Exclusives
FacebookTwitterLinkedInGoogle+RSS Feed
Fire EMSEMS TodayEMS Insider

FICEMS Gets Down to Work

Six committees formed & projects assigned at second meeting

The Federal Interagency Committee on EMS held its second meeting June 26, drawing high-level government officials into a two-hour meeting where they assigned projects to several federal workgroups.

The Technical Working Group, which formed at the first FICEMS meeting in December 2006, reported on its activities and offered several recommendations. The TWG, which has met three times since December, includes 15 representatives of federal agencies, including NHTSA EMS Chief Drew Dawson; Jon Krohmer, MD, the Department of Homeland Security_s deputy chief medical officer; Rick Hunt, MD, director of the CDC Division of Injury Response; Sandy Bogucki, MD, and David Marcozzi, MD, senior medical specialists with the HHS office of Office of Preparedness and Emergency Operations; and Acting U.S. Fire Administrator Charles Dickinson. It also includes the single non-federal employee on FICEMS, Maryland EMS Director Bob Bass, MD, who fills the seat Congress designated for a state EMS director.„

Some recommendations were that FICEMS support:

„΄Performance of a comprehensive national EMS assessment;„

„΄Implementation of the National EMS Information System; and

„΄Development of a prehospital EMS evidence-based practice guidelines process.

The TWG suggested amending its method of operations to allow it to also serve as a forum for day-to-day coordination of federal EMS programs and to request advice and recommendations from the newly forming National EMS Advisory Council.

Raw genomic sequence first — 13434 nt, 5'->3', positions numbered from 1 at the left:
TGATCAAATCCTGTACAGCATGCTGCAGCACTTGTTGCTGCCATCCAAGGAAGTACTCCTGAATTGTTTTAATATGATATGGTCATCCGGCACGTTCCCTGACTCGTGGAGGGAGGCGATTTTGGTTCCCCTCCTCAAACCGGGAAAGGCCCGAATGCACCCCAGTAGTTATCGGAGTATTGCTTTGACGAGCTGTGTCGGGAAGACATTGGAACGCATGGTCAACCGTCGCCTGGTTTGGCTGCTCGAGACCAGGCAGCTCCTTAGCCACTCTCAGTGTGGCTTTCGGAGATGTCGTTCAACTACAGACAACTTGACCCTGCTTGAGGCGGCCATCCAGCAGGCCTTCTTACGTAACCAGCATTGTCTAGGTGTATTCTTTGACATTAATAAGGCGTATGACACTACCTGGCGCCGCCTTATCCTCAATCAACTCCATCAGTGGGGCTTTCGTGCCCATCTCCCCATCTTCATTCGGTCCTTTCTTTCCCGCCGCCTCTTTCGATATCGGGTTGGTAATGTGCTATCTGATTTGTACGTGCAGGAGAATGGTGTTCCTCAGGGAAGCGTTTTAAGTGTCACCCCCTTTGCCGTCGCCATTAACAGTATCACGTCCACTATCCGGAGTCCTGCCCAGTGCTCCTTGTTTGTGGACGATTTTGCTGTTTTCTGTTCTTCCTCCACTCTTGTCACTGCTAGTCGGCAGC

FICEMS members are currently considering some 400 nominations for members of the new advisory council, and Dawson said U.S. Transportation Secretary Mary Peters should announce in August who will fill the 26 available slots.

The TWG also recommended the creation of subcommittees, which happened at the June meeting. ˙They divided the technical working group into six subcommittees with chairs and co-chairs for each group and with specific projects,Ó said Kurt Krumperman, Rural/Metro_s senior vice president for government affairs, who attended as an observer.„

Dan Kavanaugh, director of the HHS/Health Care Research and Services Administration_s EMS for Children Program, and NHTSA EMS Specialist Susan McHenry, will lead the new TWG Data and Research committee, which has several charges, including to analyze the gaps in EMS research and research funding.

Hunt from CDC and Krohmer from DHS lead the new Medical Oversight Committee, which will coordinate medical oversight of federal EMS activities, medical review of federal EMS grant guidance and opportunities to use federal support to enhance state and local medical direction.„

NHTSA_s Dawson and someone (as yet unnamed) from the Federal Communications Commission will lead the 9-1-1 and Medical Communications Committee, which has several assignments, among them to develop strategies to improve the interface between 9-1-1 and the medical community and to increase the participation of 9-1-1 officials in government programs and activities.„

Maryland EMS Director Bass and Bogucki from HHS will chair the Preparedness Committee, which will, among other things, develop and identify EMS preparedness competencies and standards, and ˙develop standards, as appropriate.Ó